supermoon

Comparison of a full moon and a “supermoon” Image: Stefano Sciarpetti

I’ll write more about the full moon of November 14, 2016 tomorrow, but this month’s full moon is the biggest, closest and brightest supermoon of the year. It’s also the closest supermoon since January 26, 1948. It won’t come this close to Earth again until November 25, 2034, so this might be the big one for your lifetime. That’s probably true for me, though I’m hoping to see that next one too!

The Moon will officially look big and full on November 14 at 1352 UTC (9:52 a.m. AST, 8:52 a.m. EST, 7:52 a.m. CST, 6:52 a.m. MST, 5:52 a.m. PST). But in the Americas, the moon is closer to full on the night of November 13.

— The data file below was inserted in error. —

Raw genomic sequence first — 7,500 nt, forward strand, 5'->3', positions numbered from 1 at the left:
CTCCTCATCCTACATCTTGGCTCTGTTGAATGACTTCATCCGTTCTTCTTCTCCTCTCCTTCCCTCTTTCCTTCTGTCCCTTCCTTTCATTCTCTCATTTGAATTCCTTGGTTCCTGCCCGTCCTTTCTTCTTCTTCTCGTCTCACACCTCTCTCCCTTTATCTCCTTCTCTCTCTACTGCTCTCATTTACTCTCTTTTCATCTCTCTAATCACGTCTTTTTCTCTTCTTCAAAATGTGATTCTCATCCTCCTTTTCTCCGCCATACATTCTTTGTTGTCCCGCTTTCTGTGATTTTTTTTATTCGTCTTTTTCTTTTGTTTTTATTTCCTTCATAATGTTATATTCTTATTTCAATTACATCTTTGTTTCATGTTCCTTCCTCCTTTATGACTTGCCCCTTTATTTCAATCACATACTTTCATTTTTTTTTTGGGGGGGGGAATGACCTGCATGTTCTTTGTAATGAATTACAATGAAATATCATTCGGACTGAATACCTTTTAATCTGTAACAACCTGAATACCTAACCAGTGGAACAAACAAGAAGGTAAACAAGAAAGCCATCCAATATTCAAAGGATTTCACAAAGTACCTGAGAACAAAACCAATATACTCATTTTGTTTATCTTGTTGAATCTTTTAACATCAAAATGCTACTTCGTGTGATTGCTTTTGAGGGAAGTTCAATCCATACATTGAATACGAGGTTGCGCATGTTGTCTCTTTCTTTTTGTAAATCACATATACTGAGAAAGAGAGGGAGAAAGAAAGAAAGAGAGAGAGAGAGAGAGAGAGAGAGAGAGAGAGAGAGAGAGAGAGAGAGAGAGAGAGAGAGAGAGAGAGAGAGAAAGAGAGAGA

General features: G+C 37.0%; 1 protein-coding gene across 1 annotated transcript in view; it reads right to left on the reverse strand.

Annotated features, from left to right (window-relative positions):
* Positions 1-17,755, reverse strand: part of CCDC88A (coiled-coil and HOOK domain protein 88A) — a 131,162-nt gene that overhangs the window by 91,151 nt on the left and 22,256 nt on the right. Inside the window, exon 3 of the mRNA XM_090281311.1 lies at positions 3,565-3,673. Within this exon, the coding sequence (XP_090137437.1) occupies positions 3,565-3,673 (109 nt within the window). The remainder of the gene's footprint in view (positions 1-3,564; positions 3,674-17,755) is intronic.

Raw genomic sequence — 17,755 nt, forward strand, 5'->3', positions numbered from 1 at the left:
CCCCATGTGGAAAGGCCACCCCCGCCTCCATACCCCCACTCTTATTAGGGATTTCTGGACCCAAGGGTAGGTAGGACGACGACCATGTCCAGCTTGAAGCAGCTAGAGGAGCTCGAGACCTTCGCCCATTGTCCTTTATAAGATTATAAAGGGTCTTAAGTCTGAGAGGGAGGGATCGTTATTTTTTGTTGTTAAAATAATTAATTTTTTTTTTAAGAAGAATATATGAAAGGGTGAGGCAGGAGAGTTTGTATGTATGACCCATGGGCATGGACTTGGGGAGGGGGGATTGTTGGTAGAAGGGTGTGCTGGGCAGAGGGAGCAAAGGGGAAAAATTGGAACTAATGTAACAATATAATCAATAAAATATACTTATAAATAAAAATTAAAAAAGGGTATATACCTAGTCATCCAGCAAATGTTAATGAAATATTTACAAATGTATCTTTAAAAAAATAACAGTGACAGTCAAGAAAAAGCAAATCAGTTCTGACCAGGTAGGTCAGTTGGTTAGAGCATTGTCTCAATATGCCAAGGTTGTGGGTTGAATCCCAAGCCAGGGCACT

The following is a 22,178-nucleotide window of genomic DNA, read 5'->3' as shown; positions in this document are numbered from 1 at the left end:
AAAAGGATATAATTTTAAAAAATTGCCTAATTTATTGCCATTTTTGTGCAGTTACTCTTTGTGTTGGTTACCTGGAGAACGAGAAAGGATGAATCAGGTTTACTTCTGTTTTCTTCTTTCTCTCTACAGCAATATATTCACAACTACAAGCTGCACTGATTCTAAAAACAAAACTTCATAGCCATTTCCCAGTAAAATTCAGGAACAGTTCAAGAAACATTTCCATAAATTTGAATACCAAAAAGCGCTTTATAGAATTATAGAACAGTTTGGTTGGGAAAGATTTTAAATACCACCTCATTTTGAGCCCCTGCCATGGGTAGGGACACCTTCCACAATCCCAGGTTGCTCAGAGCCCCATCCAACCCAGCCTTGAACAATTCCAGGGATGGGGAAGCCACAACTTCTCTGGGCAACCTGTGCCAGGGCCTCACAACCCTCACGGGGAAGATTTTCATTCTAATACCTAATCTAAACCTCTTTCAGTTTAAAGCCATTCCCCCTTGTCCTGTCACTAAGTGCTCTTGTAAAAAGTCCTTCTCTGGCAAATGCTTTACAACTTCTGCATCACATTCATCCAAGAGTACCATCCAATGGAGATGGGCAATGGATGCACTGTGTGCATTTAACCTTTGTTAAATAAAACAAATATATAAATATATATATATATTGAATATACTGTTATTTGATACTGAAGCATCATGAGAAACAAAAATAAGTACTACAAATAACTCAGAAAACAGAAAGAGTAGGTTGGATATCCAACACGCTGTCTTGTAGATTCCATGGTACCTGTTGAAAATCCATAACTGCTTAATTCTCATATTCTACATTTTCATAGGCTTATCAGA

This is our second of three supermoons this fall. That unscientific but popular name for the “perigee moon” refers to when the moon is at its closest point to Earth in its orbit. If and when a perigee moon coincides with the full moon, the extra-large, brightly-lit moon is known as a supermoon.

It’s worth looking up on November 13 and 14. The Moon will rise in the east around sunset and be highest in the sky around midnight.

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